The new system includes HSAs & high-deductable insurance, accountable care organizations with financial incentives based on health, solution shops & value-added process hospitals, chronic care through user networks,  personal health records, retail clinics, and direct employer contracting. Christensen also observed that government regulations that initially encourage innovation often evolve to protecting old models.

The ideal entity responsible for healthcare should have a long-term horizon, strong motivations to keep people healthy, and the ability to make care convenient.  Of the potential options listed below, employers seem most likely to fulfill that role.

  • Employers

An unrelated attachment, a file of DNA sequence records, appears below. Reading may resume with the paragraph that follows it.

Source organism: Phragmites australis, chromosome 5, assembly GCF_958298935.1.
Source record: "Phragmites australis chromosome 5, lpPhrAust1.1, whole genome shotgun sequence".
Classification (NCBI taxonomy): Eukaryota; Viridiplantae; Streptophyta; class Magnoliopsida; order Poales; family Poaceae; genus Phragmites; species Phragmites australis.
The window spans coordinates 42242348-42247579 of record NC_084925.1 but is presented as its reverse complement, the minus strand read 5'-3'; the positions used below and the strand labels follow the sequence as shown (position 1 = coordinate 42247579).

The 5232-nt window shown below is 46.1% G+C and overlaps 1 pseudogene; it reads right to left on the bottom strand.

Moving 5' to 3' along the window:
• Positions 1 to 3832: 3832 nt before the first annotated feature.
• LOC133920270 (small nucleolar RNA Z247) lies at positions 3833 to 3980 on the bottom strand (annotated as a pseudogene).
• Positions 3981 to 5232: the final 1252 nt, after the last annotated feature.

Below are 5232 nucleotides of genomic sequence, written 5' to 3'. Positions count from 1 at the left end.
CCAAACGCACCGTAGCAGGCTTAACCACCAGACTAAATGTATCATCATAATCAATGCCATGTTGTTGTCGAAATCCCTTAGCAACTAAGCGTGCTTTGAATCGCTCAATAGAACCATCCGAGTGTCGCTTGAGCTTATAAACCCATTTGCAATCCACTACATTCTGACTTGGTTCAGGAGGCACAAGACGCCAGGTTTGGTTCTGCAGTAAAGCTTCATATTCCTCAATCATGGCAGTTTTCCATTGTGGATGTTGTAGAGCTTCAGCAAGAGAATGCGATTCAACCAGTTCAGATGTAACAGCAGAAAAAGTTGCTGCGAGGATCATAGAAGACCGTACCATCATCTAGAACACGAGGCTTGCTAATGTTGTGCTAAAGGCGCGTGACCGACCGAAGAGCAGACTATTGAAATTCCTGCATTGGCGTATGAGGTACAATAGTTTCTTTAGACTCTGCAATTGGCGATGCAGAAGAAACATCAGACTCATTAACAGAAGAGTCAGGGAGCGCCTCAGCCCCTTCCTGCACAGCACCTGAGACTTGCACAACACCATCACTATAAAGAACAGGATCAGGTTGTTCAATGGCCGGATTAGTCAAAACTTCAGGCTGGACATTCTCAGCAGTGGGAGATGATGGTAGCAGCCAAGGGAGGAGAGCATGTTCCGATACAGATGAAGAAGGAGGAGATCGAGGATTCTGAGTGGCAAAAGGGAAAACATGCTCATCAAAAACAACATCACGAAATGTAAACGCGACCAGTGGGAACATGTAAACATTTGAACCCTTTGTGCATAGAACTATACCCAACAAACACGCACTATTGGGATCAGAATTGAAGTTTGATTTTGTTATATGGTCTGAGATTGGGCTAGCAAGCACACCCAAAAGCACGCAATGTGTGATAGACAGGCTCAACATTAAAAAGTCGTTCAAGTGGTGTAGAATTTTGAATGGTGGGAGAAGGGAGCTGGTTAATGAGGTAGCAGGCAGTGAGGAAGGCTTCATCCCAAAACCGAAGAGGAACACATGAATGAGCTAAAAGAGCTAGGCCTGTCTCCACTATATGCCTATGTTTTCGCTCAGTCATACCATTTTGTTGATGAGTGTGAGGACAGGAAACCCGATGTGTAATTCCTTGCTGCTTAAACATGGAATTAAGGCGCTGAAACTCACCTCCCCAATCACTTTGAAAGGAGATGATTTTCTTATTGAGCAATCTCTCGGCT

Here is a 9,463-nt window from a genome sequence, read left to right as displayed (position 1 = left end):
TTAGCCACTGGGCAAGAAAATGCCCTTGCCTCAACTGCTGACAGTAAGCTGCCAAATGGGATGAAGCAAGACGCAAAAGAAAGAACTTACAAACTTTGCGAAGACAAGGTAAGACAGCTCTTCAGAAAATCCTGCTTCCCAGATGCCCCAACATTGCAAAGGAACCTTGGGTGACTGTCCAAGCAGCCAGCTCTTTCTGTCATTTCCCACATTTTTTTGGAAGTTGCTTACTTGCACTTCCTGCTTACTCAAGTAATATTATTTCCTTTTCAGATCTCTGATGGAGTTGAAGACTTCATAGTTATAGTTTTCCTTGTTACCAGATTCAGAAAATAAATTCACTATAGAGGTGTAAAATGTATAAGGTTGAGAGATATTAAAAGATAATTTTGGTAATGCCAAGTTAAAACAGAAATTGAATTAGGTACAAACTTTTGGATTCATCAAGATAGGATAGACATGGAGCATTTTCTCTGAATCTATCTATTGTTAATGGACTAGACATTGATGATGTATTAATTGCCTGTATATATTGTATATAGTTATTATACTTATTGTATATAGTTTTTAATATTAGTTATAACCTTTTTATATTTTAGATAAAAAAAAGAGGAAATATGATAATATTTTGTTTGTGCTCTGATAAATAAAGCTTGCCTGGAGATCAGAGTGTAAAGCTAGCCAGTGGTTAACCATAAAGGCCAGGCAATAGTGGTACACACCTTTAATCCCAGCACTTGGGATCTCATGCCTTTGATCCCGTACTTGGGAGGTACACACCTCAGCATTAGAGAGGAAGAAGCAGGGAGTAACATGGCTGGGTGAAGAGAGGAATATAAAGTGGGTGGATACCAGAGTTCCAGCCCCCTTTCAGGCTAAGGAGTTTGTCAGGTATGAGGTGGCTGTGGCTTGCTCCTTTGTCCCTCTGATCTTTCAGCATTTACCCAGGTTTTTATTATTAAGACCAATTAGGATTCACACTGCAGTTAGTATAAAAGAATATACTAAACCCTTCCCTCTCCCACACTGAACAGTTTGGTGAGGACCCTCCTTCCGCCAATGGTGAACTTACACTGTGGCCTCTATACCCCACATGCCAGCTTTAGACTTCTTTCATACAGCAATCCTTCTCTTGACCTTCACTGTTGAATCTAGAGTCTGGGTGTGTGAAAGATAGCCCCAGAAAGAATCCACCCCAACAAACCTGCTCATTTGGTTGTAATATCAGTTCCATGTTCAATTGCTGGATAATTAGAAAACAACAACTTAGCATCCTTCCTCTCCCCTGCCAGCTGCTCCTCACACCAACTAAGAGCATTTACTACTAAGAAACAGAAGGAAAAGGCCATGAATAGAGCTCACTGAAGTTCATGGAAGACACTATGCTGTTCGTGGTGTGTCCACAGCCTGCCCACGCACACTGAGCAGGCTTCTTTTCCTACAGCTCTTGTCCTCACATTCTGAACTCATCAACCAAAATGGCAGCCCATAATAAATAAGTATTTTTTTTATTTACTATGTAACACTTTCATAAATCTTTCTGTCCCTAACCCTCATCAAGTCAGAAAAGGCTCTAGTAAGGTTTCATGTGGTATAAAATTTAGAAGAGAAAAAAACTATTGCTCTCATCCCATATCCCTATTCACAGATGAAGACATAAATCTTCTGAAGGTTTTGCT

• Employees
  • Insurance / reimbursement firms
  • Doctors & hospitals
  • Government

Employers are already starting to provide primary health care for their employees to keep them productive, often with self-insurance financing and by contracting directly for services when needed.

 

COMPARE THESE COSTS:

Shouldice Hospital
(hernia repair)

General Hospital

Cost of materials & supplies

$100

$300

Cost of direct labor

$600

$670

Overhead burden

$1,600

$6,030

Cost of equivalent length of stay

$2,300

$7,000

# service families offered

1

75

Overhead burden rate

2.7

9.0

Source: Clayton M. Christensen

Developing New Health Care Business Models
If you’ve already read the book, please comment below with your opinion of it.